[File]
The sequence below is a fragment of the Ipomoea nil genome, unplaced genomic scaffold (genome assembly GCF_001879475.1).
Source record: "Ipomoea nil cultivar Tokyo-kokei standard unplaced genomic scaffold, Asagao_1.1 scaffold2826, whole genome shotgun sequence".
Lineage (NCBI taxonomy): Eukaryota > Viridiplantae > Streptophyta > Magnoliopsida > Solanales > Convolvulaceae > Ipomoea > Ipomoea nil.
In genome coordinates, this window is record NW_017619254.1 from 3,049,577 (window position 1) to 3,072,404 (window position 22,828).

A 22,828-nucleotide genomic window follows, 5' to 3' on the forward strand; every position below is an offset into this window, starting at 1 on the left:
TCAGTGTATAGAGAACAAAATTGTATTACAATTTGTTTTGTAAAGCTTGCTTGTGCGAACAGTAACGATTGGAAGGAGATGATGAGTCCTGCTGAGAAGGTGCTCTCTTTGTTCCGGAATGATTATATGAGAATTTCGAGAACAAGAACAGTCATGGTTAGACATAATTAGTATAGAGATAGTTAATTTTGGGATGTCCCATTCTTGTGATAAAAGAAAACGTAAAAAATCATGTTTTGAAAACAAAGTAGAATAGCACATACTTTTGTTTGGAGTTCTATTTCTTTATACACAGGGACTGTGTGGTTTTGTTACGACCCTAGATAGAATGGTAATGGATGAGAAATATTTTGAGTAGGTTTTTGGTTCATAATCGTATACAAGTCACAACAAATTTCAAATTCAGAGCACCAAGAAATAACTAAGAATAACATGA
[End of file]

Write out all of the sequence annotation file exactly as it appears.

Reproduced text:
The sequence below is a fragment of the Ipomoea nil genome, unplaced genomic scaffold (genome assembly GCF_001879475.1).
Source record: "Ipomoea nil cultivar Tokyo-kokei standard unplaced genomic scaffold, Asagao_1.1 scaffold2826, whole genome shotgun sequence".
Lineage (NCBI taxonomy): Eukaryota > Viridiplantae > Streptophyta > Magnoliopsida > Solanales > Convolvulaceae > Ipomoea > Ipomoea nil.
In genome coordinates, this window is record NW_017619254.1 from 3,049,577 (window position 1) to 3,072,404 (window position 22,828).

A 22,828-nucleotide genomic window follows, 5' to 3' on the forward strand; every position below is an offset into this window, starting at 1 on the left:
TCAGTGTATAGAGAACAAAATTGTATTACAATTTGTTTTGTAAAGCTTGCTTGTGCGAACAGTAACGATTGGAAGGAGATGATGAGTCCTGCTGAGAAGGTGCTCTCTTTGTTCCGGAATGATTATATGAGAATTTCGAGAACAAGAACAGTCATGGTTAGACATAATTAGTATAGAGATAGTTAATTTTGGGATGTCCCATTCTTGTGATAAAAGAAAACGTAAAAAATCATGTTTTGAAAACAAAGTAGAATAGCACATACTTTTGTTTGGAGTTCTATTTCTTTATACACAGGGACTGTGTGGTTTTGTTACGACCCTAGATAGAATGGTAATGGATGAGAAATATTTTGAGTAGGTTTTTGGTTCATAATCGTATACAAGTCACAACAAATTTCAAATTCAGAGCACCAAGAAATAACTAAGAATAACATGA